Monday, April 6, 2009

chickens do math

Just a quick story from Ars Technica this morning that's got me appreciating how smart chickens are (again):
Another case of eerily intelligent birds. This is [a] case of some clever experimental design. The authors managed to get newly hatched chicks to imprint on plastic spheres, which has an interesting consequence: apparently, when faced with collections of identical spheres, they'll head for the larger group. With the chicks properly trained, the authors then determined they could count by moving two sets of the spheres behind opaque screens as the chick watched. Once released, the chicks consistently headed for the screen that obscured the larger number of items. To test for math skills, the authors then started moving items between the screens as the chickens watched, and found that they still went to the location with more of the items.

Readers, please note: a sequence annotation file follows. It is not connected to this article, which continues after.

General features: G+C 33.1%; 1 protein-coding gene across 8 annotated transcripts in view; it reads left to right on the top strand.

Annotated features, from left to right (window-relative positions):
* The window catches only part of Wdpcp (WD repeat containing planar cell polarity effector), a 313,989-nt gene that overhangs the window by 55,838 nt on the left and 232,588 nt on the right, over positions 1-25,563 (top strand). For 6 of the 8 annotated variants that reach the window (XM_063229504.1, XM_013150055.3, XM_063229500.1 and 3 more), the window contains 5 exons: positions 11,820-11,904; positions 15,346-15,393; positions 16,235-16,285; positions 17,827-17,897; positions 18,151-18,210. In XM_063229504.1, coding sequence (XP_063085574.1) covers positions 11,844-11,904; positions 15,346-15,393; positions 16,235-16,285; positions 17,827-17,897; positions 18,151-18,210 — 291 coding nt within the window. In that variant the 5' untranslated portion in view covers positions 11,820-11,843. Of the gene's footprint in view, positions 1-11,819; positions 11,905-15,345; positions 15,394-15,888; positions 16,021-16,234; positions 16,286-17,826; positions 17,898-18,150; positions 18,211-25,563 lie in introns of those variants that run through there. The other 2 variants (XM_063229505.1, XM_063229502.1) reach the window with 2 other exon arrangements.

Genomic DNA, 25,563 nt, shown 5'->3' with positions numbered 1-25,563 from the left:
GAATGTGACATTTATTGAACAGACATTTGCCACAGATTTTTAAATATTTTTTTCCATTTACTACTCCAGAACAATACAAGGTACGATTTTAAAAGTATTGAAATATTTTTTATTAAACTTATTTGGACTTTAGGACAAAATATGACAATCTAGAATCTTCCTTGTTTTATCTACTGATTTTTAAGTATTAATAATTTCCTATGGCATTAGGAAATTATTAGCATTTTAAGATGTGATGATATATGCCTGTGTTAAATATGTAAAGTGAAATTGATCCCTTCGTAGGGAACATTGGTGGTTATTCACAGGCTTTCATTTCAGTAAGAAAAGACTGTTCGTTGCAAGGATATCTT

No wonder they outlasted the dinosaurs.
I'm sure this has something to do with seeking (and finding) protection from predators by playing the numbers game in a bigger flock: if there are more of us, the chances of me getting eaten by a predator are smaller.

Come to think of it, I use the same kind of thinking during our open water swims in the ocean: the more swimmers in the group, the better odds I have against a shark attack. No need to imprint on plastic spheres for me!

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